I've ridden for decades, my basis was in dressage, when dinosaurs roamed the earth. I'm not green, and in fact, kept the schoolmasters going for their ammy owner, they were just quite easy horses, and it was some years ago. I don't expect to move one up without help, my current trainer rides and trains thru GP internationally. She travels frequently and her horse resides out of the country. My question, which was more geared to trainers with sales barns, is really, that I want to be very very sure I'm comfortable purchasing something that is a bigger mover than what I've been riding the past several years. My current horse was actually purchased as a field hunter, he's quite good at it. I don't expect to be able to just throw my leg over someone's 150K GP horse when they don't know me from Adam's beagle, I want to be honest about what I'm looking for, what I'm willing to spend and have someone let me ride my intended purchase for more than 3 minutes and more than once. I know there probably aren't very many UL horses out there that someone's students are getting their medals on, but there are bound to be some that would allow me to make sure that I'm still capable of sitting one, as I've had to give up jumping (knee). I'm not doubting my ability, it's my physical condition that makes me pause. Skill-wise, I'm perfectly capable, I just need to see at 50 if I still have it.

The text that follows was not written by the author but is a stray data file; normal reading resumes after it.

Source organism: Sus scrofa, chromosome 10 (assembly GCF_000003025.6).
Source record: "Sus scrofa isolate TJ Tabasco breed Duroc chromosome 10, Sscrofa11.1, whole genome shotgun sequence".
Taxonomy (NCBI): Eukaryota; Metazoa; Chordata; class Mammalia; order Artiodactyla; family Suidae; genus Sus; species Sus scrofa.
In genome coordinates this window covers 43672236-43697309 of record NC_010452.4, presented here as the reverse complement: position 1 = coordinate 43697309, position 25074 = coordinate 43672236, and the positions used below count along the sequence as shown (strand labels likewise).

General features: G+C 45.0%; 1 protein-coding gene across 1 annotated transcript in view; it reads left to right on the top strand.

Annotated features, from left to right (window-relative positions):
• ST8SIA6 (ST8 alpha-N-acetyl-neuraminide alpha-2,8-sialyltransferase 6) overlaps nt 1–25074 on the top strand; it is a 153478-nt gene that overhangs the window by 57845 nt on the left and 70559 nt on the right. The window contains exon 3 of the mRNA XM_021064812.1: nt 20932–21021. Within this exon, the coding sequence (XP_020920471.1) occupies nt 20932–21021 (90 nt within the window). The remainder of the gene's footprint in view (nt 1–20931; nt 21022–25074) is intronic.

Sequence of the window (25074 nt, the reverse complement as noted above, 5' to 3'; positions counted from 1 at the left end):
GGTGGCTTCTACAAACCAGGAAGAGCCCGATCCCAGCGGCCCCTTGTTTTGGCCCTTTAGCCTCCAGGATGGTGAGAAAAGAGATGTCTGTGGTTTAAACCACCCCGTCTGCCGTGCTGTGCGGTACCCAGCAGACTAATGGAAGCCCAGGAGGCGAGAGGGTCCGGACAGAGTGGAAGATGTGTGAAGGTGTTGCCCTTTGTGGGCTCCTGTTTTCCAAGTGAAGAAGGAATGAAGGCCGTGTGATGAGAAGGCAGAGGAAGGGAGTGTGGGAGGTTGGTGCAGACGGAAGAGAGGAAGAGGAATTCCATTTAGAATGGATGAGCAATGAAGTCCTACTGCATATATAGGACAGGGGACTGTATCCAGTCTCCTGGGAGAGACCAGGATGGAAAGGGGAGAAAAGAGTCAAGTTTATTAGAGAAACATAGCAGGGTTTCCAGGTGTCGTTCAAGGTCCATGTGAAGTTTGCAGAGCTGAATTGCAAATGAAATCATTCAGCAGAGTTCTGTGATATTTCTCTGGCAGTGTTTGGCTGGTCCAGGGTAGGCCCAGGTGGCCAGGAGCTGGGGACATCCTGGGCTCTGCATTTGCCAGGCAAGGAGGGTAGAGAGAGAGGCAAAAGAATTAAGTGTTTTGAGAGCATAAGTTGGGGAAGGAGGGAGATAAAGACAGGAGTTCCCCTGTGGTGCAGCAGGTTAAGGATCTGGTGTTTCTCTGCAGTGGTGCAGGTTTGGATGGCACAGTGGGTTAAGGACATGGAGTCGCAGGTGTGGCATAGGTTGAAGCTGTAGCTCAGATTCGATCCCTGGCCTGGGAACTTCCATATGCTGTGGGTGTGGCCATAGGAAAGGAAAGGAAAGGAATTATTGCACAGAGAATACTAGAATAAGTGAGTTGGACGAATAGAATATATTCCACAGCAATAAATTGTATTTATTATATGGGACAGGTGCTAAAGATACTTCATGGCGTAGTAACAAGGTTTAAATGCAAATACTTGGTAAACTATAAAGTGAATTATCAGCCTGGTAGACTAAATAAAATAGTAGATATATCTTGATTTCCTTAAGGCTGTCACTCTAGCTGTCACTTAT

Feb. 4, 2011, 10:53 AM
Now that we know more about you I could then say Yes! about trying more than one time a bigger mover horse at such price. You could get some sort of 'trial' period as well at either your barn or the seller's barn.

My friend leased her GP horse to a potential buyer for a year at half its sale price. The horse was for the jumper ring and the buyer needed to see if she could do the higher level and be competitive with such horse. THey made a contract and have good insurance coverage for the horse. She is being trained by a good BNT and loves the horse so far. You could try to find such an opportunity.

Not for you but as a general statement; even when shopping for the beginners on older safe horses, it is better to go see and try the horse more than once, and ride more than 3 minutes. Unless really knowing the horse prior.

Feb. 4, 2011, 10:56 AM
Go for it. You'll never know until you try and you really have NOTHING to lose by trying!

Who cares what the people selling their horses think about you? If they really don't like you, they don't have to sell you the horse. Whatever. No big deal.

Just go out and try the horses you are actually interested in and can afford (don't do a lot of tire kicking--be serious and they'll all take you seriously).


Feb. 4, 2011, 11:05 AM
I have a different take on this than Alibi.

I think you are ahead of the game ( you state you can ride) and just have lost a bit of confidence because your horse and you might not be a good match. This can happen doesn't mean you can't ride an upper level horse---just not the horse you presently own.